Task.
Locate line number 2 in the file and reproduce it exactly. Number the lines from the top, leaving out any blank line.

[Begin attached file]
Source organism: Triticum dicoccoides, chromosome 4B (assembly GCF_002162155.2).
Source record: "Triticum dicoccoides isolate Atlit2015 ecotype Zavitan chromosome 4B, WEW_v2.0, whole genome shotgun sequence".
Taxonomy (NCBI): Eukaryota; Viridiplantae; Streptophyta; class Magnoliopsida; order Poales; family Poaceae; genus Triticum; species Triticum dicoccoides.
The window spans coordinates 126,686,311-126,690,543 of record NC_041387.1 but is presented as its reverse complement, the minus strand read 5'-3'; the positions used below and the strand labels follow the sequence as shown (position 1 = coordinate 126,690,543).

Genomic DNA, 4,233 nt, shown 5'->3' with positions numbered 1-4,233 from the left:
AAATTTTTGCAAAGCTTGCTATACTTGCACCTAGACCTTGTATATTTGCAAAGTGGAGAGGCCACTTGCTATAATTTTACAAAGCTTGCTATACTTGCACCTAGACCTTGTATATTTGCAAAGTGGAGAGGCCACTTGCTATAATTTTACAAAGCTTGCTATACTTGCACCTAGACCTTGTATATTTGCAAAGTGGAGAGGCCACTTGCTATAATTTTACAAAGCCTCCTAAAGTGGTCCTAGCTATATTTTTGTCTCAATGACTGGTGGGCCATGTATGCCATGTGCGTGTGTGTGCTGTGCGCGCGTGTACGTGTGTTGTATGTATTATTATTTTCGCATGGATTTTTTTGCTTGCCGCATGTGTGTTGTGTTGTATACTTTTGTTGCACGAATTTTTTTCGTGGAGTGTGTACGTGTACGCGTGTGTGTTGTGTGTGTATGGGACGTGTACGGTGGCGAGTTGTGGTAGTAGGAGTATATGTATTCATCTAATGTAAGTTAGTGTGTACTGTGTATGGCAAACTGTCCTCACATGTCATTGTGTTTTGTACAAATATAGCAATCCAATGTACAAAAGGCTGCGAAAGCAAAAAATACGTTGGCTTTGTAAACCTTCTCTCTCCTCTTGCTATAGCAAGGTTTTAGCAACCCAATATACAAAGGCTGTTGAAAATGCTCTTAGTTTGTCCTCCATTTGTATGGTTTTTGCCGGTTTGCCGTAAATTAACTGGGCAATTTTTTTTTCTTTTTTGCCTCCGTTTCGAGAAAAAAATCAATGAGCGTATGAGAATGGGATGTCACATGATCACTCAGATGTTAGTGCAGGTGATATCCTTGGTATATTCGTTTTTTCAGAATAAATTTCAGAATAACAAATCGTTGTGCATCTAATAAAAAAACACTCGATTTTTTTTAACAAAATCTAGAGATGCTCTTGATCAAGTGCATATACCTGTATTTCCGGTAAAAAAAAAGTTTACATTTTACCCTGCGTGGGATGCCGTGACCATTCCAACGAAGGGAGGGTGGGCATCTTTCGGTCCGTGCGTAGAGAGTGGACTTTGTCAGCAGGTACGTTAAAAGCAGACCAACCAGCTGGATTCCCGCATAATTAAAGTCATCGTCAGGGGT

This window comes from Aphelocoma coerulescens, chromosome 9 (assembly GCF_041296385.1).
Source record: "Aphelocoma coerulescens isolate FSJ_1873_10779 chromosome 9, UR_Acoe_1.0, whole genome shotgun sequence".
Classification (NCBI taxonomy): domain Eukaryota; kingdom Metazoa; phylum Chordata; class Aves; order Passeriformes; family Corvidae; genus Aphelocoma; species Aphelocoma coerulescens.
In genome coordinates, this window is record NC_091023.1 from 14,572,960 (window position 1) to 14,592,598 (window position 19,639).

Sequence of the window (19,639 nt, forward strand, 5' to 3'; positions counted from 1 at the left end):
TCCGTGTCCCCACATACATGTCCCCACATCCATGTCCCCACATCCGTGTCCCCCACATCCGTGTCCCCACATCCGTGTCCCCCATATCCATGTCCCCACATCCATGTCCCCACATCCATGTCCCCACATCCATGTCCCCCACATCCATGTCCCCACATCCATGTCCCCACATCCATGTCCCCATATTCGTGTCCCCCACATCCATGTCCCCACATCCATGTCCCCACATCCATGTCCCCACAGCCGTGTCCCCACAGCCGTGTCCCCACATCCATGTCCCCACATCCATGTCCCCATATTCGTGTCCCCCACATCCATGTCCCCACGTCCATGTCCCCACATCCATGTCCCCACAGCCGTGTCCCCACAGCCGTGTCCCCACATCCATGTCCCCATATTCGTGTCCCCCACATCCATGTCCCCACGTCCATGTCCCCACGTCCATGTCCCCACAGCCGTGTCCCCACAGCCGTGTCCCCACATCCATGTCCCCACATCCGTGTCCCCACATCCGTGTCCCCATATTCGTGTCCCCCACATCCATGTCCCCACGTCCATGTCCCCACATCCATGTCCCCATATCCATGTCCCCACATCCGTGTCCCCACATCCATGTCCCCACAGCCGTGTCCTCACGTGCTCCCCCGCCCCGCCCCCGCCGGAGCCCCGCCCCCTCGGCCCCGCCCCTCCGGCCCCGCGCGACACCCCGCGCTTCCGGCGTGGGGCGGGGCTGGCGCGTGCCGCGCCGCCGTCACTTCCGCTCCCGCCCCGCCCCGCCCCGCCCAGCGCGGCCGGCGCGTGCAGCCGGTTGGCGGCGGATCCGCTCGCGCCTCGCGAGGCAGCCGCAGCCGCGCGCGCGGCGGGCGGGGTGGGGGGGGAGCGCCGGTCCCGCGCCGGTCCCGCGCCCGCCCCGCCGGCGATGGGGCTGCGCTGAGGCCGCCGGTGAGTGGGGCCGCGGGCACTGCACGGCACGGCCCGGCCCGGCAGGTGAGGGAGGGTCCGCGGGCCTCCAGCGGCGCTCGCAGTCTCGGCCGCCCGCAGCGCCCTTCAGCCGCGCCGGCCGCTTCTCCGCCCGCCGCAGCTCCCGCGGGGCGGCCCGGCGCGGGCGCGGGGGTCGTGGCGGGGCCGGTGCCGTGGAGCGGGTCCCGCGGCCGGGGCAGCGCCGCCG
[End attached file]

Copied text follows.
Source record: "Triticum dicoccoides isolate Atlit2015 ecotype Zavitan chromosome 4B, WEW_v2.0, whole genome shotgun sequence".